COVID-19 Survivors Reflect on 2020
Many this year have 'confronted the reality of death' and faced unexpected challenges.
David Bowen rang in the new year with cautious optimism.
His grandmother was fighting pneumonia at the time, and although she survived that battle, she died in August.
“Even at the very beginning, I could tell this was going to be a difficult year,” Bowen said.
For the first couple of months, things seemed to be going according to plan for the three. Quesada vacationed in Italy just before COVID-19 arrived there. Murry successfully oversaw Milwaukee Film’s Black History Month program, and Wilson-Brown flew to Boston to lead a mindfulness workshop.
Murry, who tested positive for COVID-19 in June, remembers being concerned about improving her makeup skills in the beginning of the year.
“Now I had a lot more time to do that,” she said, laughing.
But for Quesada and Bowen, who were among the first in Milwaukee to test positive for COVID-19, everything turned upside down quickly.
While Bowen was able to ride out the virus at home, Quesada was hospitalized and told that she might not make it.
“I had to really think about the reality of death,” she said. “That was something I didn’t expect to do this year.”
All four have recovered from the virus, although Murry says she still experiences occasional chest pains similar to those she had with COVID-19.
Even after surviving the virus, though, the four had to adapt to seemingly never-ending challenges.
Bowen, who is a representative in the Wisconsin State Assembly, said he didn’t expect to have to say goodbye to pillars of the community who died from COVID-19.
Bowen also suffered a personal tragedy with the loss of his grandmother. He said “Mama Mac,” as he called her, lived the kind of life that touched everyone around her.
“She was one to feed the whole neighborhood. She was seen as a community mother, and I am grateful to have seen her as she lived her life,” Bowen said.
“It was a reminder to be grateful for what you do have,” he said. “Even life is not promised.”
‘Ready for anything’
Though the year did not turn out at all how she expected, Murry said she was able to raise over $4,000 to support protest work this summer, particularly for Black women, transgender and queer organizers. She said she thinks this level of support was partly because the quarantine environment made it impossible to ignore the ongoing Black Lives Matter movement.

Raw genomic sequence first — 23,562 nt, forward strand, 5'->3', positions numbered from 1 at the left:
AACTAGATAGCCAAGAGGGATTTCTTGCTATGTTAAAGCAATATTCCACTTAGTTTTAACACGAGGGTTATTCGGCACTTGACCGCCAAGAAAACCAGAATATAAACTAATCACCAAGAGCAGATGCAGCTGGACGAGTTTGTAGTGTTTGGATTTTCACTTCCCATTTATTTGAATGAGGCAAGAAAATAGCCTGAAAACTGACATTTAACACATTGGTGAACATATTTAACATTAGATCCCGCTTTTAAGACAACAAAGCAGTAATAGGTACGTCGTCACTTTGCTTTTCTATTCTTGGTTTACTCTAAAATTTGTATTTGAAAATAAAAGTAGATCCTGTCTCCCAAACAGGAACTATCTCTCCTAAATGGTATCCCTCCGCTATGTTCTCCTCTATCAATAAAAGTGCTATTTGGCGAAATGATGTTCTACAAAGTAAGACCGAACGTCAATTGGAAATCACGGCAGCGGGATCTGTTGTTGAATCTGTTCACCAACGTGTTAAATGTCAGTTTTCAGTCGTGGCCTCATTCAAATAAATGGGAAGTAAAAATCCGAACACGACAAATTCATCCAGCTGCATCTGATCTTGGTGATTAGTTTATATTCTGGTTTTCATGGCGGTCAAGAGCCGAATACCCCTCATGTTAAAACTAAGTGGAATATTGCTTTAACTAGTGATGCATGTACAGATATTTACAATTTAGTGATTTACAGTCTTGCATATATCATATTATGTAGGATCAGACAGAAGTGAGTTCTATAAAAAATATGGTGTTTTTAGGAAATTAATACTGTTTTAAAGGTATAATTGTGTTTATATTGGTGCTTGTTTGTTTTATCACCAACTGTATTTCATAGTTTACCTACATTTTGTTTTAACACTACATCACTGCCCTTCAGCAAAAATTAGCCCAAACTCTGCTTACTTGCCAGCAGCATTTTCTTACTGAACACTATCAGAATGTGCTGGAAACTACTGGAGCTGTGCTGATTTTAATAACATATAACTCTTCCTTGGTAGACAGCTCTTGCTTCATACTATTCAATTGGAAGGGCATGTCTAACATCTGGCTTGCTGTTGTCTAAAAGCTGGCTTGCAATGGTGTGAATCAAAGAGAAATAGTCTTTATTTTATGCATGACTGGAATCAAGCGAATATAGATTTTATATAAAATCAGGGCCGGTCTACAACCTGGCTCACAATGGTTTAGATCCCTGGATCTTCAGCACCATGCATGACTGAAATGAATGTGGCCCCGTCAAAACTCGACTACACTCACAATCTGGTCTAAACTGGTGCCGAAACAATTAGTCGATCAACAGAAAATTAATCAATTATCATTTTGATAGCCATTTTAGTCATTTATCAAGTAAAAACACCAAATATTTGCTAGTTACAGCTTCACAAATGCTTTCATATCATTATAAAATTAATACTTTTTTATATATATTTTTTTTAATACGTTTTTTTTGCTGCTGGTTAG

“The fact that people came together to do that was amazing and unexpected, and I think partly because it was an impossible topic to ignore when everyone was inside and, on their phone,,” Murry said.
The experience is part of why Murry wants to do more to support Black women in the future.
Bowen said although he found a lack of political leadership this year, he’s hopeful lasting change can come.
On the entrepreneurial front, Wilson-Brown has been busy lately with “A Holiday of Health,” a giveaway of free winter health services that he says would not have been possible without government support from the CARES Act.
He said the hardships of 2020 have taught him and others to be better persons.
“I know so many people lately who have contracted COVID-19, and it has expanded their perspective and built empathy for them,” Wilson-Brown said. “I am glad I took time this year to build my own sense of empathy.”
As for Quesada, she’s not necessarily looking forward to a new year.
After all, she said, this year has taught her not to get carried away with making plans.
“I’m just going to be ready for anything and accept change as it comes,” Quesada said.
This story was originally published by Milwaukee Neighborhood News Service, where you can find other stories reporting on fifteen city neighborhoods in Milwaukee.
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